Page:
Printer Friendly

Silanus (and) Murena ('I.Priene' 121).

An inscription from Priene, first published at the beginning of this century, honours a local citizen who had among other accomplishments conducted a series of embassies to Roman officials in Asia. The text was originally published by Hiller von Gaertringen, though (as we shall see) his interpretation of it was unsatisfactory in at least one respect.(1)


This paper is especially concerned with the identity of the last of these officials, M. Silanus, quaestor. His identification, however, will be closely connected with that of the governors whose names precede his, and identifying them has caused some problems for scholars. Sumner, for example, assumed that they held office consecutively not long before the composition of this decree,(2) suggesting they served in 101-99 or 97-95 B.C. This suggestion, however, has been rendered untenable by Stumpf, who has shown that an Ephesian cistophoros, dated to the thirteenth year of that city's civic era, reveals that a C. Atinius C.f was governor of Asia in 122/121 B.C.(3) He should therefore be identical with C. Atinius Labeo Macerio (tr. pl. 131)(4) and with the C. Labeo of I.Priene 121. With Labeo thus identified, another identification falls into place: L. Piso should be L. Calpurnius Piso Caesoninus (cost 115), who would have been a praetorian governor of Asia no later than 118. M. Hypsaeus belongs sometime thereafter, which means that he cannot be M. Plautius Hypsaeus (cost 125), who would be ruled out in any case by the fact that the governors of Asia are all known for the years in which his praetorship could have occurred.(5) The Hypsaeus of our inscription is presumably his son. To judge from the father's consulship, the son will not have reached the praetorship until close to the end of the century. It should be noted, however, that since Hypsaeus pater was a novus homo and so may have been a late consul, Hypsaeus filius may have become praetor slightly earlier than the date of c. 100 suggested by Stumpf. A date as early as c. 105 should not be excluded.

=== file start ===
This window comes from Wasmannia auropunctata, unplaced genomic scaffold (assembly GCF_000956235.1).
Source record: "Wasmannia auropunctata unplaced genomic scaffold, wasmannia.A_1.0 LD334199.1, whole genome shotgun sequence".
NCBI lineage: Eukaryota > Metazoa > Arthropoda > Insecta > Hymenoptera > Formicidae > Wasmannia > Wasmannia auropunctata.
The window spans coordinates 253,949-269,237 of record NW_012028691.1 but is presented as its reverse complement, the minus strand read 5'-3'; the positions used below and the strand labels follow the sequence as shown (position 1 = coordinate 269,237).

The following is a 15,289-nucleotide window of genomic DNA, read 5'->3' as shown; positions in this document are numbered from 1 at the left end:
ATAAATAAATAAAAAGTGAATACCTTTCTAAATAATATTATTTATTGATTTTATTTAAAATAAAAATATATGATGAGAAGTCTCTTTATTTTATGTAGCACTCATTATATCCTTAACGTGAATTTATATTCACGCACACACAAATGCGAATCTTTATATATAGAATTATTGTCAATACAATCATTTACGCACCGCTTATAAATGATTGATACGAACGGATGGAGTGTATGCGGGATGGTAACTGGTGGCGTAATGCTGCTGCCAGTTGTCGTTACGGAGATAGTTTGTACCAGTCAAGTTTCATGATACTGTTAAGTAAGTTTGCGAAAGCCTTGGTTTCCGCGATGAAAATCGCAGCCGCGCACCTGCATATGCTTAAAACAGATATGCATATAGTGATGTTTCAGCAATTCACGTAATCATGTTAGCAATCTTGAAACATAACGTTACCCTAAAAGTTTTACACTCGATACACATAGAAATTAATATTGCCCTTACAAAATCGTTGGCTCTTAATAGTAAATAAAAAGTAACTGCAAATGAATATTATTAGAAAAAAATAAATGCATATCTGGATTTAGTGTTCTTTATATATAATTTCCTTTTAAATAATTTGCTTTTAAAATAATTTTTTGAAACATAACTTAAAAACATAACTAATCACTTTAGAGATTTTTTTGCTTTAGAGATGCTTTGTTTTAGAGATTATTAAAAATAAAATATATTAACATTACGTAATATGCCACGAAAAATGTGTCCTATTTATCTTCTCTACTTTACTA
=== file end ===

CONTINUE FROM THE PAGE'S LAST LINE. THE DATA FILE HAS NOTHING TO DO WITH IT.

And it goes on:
Our special interest is the last of these Roman officials to whom embassies were sent, M. Silanus, quaestor. The name is an unusual one, and has been the subject of various interpretations. Hiller von Gaertringen, who first published the inscription, suggested that the accusative [GREEK TEXT NOT REPRODUCIBLE IN ASCII], which appears on the stone, was a lapicide's error for [GREEK TEXT NOT REPRODUCIBLE IN ASCII] (genitive), and that the embassy approached a `M. Silanus, quaestor of Murena'. He was followed in this interpretation by Munzer and Broughton.(6) It was then supposed that he served under (L. Licinius) Murena, whom Sulla left in charge of Asia in 84 B.C., Silanus being identified with M. Iunius Silanus (pr. 77), who himself became governor of Asia in 76.(7) There are, however, several serious problems with this approach. Even if the text did contain the genitive [GREEK TEXT NOT REPRODUCIBLE IN ASCII], this would be an unusual and unparalleled way to refer to someone's quaestorship. Any reference to Murena would normally require the use of his praenomen, as with the other Romans named in this inscription, and indeed elsewhere in Greek epigraphy. Finally, the other embassies reported in this inscription seem to have occurred decades before the date required by this interpretation. The ambassador being honoured made other embassies including one to Seleucus, son of Antiochus Grypos of Syria, before the accession of this young man to the throne in 95.(8) If the embassy to Seleucus came before 96, we have no reason to suppose that the decree honouring our Greek ambassador did not also belong before this date, especially since the datable embassies listed all come well before this, with the series of embassies to Roman officials beginning in 122 B.C.